Pilonidal Cyst - Pictures, Surgery, Removal, Treatment,

Pilonidal Cyst

What is a pilondal cyst?

It refers to an anomalous growth in the skin which typically comprises of skin and hair debris. A majority of pilonidal cysts are often situated next to the tailbone, above the top portion of the buttocks cleft.

A pilonidal cyst usually develops when hair pierces the skin and then embeds itself into the skin. Infection of a pilonidal cyst can result in the formation of an abscess which is generally very painful. The cyst can be complete removed via surgery or it can be drained by making a tiny incision.

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Young men are particularly vulnerable to the development of a pilonidal cyst. The abnormality also tends to recur. Individuals who have to keep sitting for prolonged periods, like truck drivers, are especially susceptible to developing a pilonidal cyst.


A pilonidal cyst turns into a swollen or inflamed mass, i.e. an abscess, when it gets infected. Some of the signs and symptoms of an infected pilonidal cyst are listed below:

  • The affected skin may experience reddening
  • Mild to severe pain, which can be sporadic or chronic
  • Blood or pus may drain through an opening in the skin
  • The drain pus may emit a foul odor

The presence of any kind of growth or lesion on the skin, especially near the tailbone region, requires medical attention. The doctor will examine the cyst and then offer an appropriate diagnosis and treatment option.

It is also important to note that chronic cases of infected pilonidal cysts, if left untreated, can increase the risk to developing a particular type of skin cancer known as squamous cell carcinoma.

Pilonidal cyst causes

The causes of pilonidal cyst is still a subject matter that is open to debate and interpretation. It is widely accepted that most cases of pilonidal cysts are typically caused by the penetration of loose hairs into the skin. Hairs can be pushed down into the skin via a number of activities that increase pressure and friction on the skin. A few examples include bicycle rides, excessively tight outfits, being in a seated position for prolonged periods, and rubbing of skin against skin. The body then identifies the hair as a foreign material and responds by creating a cyst around the embedded hair.

This theory can also be used to explain occasional cases of pilonidal cysts which develop on areas of the body other than adjoining the tailbone area. A few examples include the occurrence of pilonidal cysts in the skin present between the fingers, which can be observed amongst sheep shearers, pet groomers, and barbers.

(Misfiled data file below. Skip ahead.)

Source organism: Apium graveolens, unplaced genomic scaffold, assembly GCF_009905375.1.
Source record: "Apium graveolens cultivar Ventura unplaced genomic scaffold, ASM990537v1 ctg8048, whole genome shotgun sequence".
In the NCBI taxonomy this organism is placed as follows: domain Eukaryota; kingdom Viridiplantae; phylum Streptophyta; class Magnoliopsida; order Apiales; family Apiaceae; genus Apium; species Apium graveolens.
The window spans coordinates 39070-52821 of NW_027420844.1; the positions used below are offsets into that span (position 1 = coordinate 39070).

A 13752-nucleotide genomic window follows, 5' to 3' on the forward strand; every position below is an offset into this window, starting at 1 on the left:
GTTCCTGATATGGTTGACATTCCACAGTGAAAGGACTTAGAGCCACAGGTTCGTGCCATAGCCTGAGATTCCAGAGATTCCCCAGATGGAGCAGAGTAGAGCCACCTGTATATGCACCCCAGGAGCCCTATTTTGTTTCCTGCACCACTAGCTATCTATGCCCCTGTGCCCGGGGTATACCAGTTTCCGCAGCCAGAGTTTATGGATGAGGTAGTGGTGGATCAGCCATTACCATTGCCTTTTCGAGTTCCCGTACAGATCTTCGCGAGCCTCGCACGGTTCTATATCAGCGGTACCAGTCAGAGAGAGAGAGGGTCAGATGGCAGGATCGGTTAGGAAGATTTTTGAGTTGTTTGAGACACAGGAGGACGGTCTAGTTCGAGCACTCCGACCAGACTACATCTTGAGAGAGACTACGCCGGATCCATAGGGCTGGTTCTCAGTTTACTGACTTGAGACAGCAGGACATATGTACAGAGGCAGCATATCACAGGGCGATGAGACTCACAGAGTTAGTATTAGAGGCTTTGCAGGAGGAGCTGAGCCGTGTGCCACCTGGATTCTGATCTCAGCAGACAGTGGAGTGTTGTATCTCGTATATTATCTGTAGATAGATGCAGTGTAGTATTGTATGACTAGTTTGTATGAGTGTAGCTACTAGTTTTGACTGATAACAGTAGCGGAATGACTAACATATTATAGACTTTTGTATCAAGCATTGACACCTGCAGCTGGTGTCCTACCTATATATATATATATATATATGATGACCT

There is another theory which propounds that the normal motion and extension of the deeper layers of skin can cause a hair follicle to enlarge and burst. It may be noted that a hair follicle is a structure which allows the growth of hair. The body then responds to a ruptured follicle by developing a cyst around it.

There are a number of risk factors which can increase the susceptibility to developing a pilonidal cyst. A few are listed below:

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  • A lethargic lifestyle
  • Obesity or being overweight
  • Excessive growth of hair
  • Sports or jobs that require people to remain seated for lengthy periods of time
  • Poor hygiene
  • Rough or stiff hair

Treatment (surgery and other options)

An infected pilonidal cyst which occurs for the first time is generally treated with a procedure that can be carried out in a clinic or a doctor’s office. The affected area is first numbed with an injection. The doctor will then make a tiny incision on the cyst to drain it. If the cyst develops again, which happens most of the times, patients may need to undergo a more protracted surgical procedure which will completely remove the pilonidal cyst.

The doctor may choose to do any of the below listed options after the surgery:

  • Let the wound remain open: In this case, the wound caused by surgery is kept open and bandaged with dressing. This will allow the wound to heal from inside out. The healing time is longer when this process is used. However, it also results in lowered risk to a recurring case of pilonidal cyst.
  • Stitch the wound shut: Closing the surgical wound with stitches may shorten the healing time, but it also increases the risk of recurrence. It may also be noted that some doctors make the cut towards the side of the buttocks cleft, where healing can be quite problematic.

Pilonidal cyst surgery recovery time

It is also important to take care of the wound post-surgery. The doctor or nurse will provide you with detailed instructions on when to come for a checkup, how to change the bandages, and how the process of healing will occur. The area around the surgical wound will also require regular shaving so as to prevent hairs from entering the surgical wound site. The recovery time which includes nursing and dressing up the wound can take about 60 days. Having diabetes or other medical issues can delay the healing process.

Pilonidal cyst pictures


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